If my newfound knowledge was an honorable truth, these four newly acquired quills upon my desk will finish the tale. Then you, and I, will finally discover the truth of what happened to this beloved woman.
I must inform you that I do not consider myself an author. I am a historian. Tis’ the reason I took it upon myself to discover how and why she disappeared and left the countryside in such deep despair that they deemed it “The Reign of Drought.”
Hence, I traveled this side of the globe gathering bits and pieces of her existence from contacts with perfect but willing strangers.
If the old woman in the cottage was correct, that she was indeed the last to see Katrina the Great Storyteller, then, according to her, these four newly acquired quills she gifted me will guide my weary hand without waver or indifference to me.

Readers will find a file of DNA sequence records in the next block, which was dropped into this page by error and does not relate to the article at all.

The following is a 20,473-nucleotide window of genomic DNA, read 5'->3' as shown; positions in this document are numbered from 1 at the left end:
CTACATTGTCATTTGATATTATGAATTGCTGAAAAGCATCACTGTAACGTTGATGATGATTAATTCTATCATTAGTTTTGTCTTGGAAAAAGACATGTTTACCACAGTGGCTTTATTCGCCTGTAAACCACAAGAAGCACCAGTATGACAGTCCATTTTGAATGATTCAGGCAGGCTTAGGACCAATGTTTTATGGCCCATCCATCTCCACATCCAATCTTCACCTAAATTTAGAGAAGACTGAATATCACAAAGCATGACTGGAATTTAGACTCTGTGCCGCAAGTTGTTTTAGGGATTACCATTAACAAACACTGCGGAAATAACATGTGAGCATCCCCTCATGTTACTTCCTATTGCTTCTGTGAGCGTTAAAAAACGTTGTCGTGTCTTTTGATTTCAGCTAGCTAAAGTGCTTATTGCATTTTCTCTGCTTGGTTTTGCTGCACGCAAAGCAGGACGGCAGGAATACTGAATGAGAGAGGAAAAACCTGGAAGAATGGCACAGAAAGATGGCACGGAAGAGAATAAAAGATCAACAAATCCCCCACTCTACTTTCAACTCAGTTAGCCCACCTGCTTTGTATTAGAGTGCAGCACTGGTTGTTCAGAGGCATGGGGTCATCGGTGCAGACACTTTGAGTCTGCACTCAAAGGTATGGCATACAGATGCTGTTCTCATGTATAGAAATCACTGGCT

Yet, they remain untouched on my desk.
Yes, I stall to pick up the first of the four. I have traveled too far and if disappointment awaits …
I allow my mind to stray from the quills. I think of the nameless old woman with the silver hair who rocked to and fro in her chair, her thin hands folded on her petite lap, the oil lamp dimly lit in the corner of her one room cottage.
“Please ma’am,” I had said. “I have traveled many paths for an answer and carried with me many questions. Your path is my last. Will you unburden me?”
She peeled her eyes away from her lap and looked at me for the first time. “My dear Mr. Kent,” she said in a whisper of age yet one as clear as a robin’s song. “There is never a last path, nor a last road. Only a last breath.”
And then, she gave me the box.